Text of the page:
• Evaluate risks and existing precautions—are these adequate or do you need more?
  • Keep a record of assessment.

Other things to consider:

  • Equipment to be used.
  • Location, duration, and environment of work.
  • Condition and stability of work surfaces.
  • Capabilities/experience of workers.

#2 Carry out Scaffolding Inspection Prior to Use

Now, it comes to the working platforms that must be inspected by a competent person prior to use. A “competent person” is defined as someone who is able to identify hazards and has the authority to eliminate them. A scaffold inspector must take care of the following:

  • Before each work shift and after any occurrence that can affect the structural integrity, a competent person must inspect the scaffold and scaffold components for visible defects and authorize prompt corrective actions.
  • To inspect ropes on suspended scaffolds prior to each work shift and after every occurrence which could affect the structural integrity and to authorize prompt corrective actions. 
  • To inspect manila or plastic (or other synthetic) rope being used for toprails or midrails
  • All work areas are fully planked and decked with scaffold boards.
  • All guardrails are installed OR adequate alternative fall protection is provided.
  • The scaffold is secured to a permanent structure correctly.

Because scaffolds are not permanent structures, care must be taken by workers both constructing these temporary work platforms and those that will be working on and around them.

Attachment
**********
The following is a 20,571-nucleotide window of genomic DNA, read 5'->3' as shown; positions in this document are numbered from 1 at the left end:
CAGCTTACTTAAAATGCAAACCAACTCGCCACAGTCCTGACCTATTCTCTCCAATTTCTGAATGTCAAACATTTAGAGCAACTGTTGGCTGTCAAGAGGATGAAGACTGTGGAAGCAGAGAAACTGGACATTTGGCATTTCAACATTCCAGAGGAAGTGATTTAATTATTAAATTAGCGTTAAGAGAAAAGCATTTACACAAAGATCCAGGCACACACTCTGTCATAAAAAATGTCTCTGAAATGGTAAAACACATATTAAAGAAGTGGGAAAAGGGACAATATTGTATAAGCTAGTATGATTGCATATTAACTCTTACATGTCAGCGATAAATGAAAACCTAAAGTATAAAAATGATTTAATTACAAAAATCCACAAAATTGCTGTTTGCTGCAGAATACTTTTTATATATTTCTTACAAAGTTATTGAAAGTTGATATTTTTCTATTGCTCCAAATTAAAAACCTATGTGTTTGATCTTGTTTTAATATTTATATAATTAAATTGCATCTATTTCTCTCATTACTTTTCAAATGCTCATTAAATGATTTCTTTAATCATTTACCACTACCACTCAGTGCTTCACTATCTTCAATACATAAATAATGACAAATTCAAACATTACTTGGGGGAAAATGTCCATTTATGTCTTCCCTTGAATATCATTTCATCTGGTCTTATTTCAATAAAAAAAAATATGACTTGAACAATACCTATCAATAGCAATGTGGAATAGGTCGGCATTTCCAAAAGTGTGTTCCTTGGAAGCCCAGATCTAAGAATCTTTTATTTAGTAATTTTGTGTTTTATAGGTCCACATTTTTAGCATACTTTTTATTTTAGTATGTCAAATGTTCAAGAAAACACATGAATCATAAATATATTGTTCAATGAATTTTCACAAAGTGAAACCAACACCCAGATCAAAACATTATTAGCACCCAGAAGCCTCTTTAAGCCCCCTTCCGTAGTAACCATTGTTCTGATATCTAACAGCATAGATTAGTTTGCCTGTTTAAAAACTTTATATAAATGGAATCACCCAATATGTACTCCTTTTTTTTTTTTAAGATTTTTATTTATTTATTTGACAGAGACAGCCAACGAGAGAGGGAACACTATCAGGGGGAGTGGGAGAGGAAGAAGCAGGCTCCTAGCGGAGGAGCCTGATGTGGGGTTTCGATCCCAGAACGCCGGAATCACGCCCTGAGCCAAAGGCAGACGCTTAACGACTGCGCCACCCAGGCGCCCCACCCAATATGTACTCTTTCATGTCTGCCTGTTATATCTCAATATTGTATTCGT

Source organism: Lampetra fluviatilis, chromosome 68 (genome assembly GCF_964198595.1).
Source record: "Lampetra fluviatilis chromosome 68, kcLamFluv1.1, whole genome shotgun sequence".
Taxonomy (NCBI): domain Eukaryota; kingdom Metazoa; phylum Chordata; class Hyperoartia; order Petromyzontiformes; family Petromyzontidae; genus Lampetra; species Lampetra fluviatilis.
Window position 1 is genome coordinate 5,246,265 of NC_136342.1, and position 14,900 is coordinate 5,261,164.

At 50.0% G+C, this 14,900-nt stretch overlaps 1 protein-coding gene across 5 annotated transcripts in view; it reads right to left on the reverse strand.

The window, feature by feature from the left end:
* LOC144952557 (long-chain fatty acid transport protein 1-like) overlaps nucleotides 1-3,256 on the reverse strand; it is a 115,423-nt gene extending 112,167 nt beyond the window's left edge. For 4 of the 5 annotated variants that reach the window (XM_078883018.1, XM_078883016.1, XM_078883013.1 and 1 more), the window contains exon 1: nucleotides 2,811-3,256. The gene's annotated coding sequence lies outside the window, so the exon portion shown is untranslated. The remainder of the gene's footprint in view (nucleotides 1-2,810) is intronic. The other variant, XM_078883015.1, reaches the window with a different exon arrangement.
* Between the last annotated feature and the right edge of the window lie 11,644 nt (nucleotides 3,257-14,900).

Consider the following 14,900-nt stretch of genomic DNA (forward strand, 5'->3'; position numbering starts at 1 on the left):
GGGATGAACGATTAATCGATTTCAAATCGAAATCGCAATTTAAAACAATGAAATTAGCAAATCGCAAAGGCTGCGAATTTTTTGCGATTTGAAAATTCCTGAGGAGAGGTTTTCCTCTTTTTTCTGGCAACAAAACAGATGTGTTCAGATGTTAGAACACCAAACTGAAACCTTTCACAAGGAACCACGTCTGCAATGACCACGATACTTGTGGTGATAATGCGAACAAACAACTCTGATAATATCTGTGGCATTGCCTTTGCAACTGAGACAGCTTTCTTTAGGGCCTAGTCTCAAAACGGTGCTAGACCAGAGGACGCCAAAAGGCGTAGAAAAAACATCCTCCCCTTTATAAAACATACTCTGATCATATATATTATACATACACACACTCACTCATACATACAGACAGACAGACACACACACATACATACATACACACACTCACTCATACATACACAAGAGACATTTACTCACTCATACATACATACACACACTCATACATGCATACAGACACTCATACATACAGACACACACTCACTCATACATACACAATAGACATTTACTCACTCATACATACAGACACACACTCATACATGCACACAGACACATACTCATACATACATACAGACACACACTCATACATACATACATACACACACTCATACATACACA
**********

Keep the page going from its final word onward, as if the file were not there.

To make your work simpler, please download the scaffold inspection checklist part one and part two. The checklists cover regulations issued by the U.S. Department of Labor, OSHA.

When building scaffolding, it is of the utmost importance to use the best building tools and materials. Doughty Engineering is at the forefront of rigging, suspension, and lifting equipment.

Scaffold Double Coupler

Scaffold Double Coupler (Fixed 90 degrees to each other)

Scaffold Swivel Clamp

Scaffold Swivel Clamp (Allows 360 degrees of rotation)


Their scaffolding couplers are built for the rigorous conditions of scaffold work. Check the full line of scaffold clamps on the US and EU sites.

Additionally, Doughty’s scaffold spanner is designed to suit their entire range of scaffold clamps. While it was originally designed for roofing applications, Estwing’ German-Style Latthammer is the perfect tool (and preferred hammer) for erecting scaffolding that meets safety requirements.

Scaffold Spanner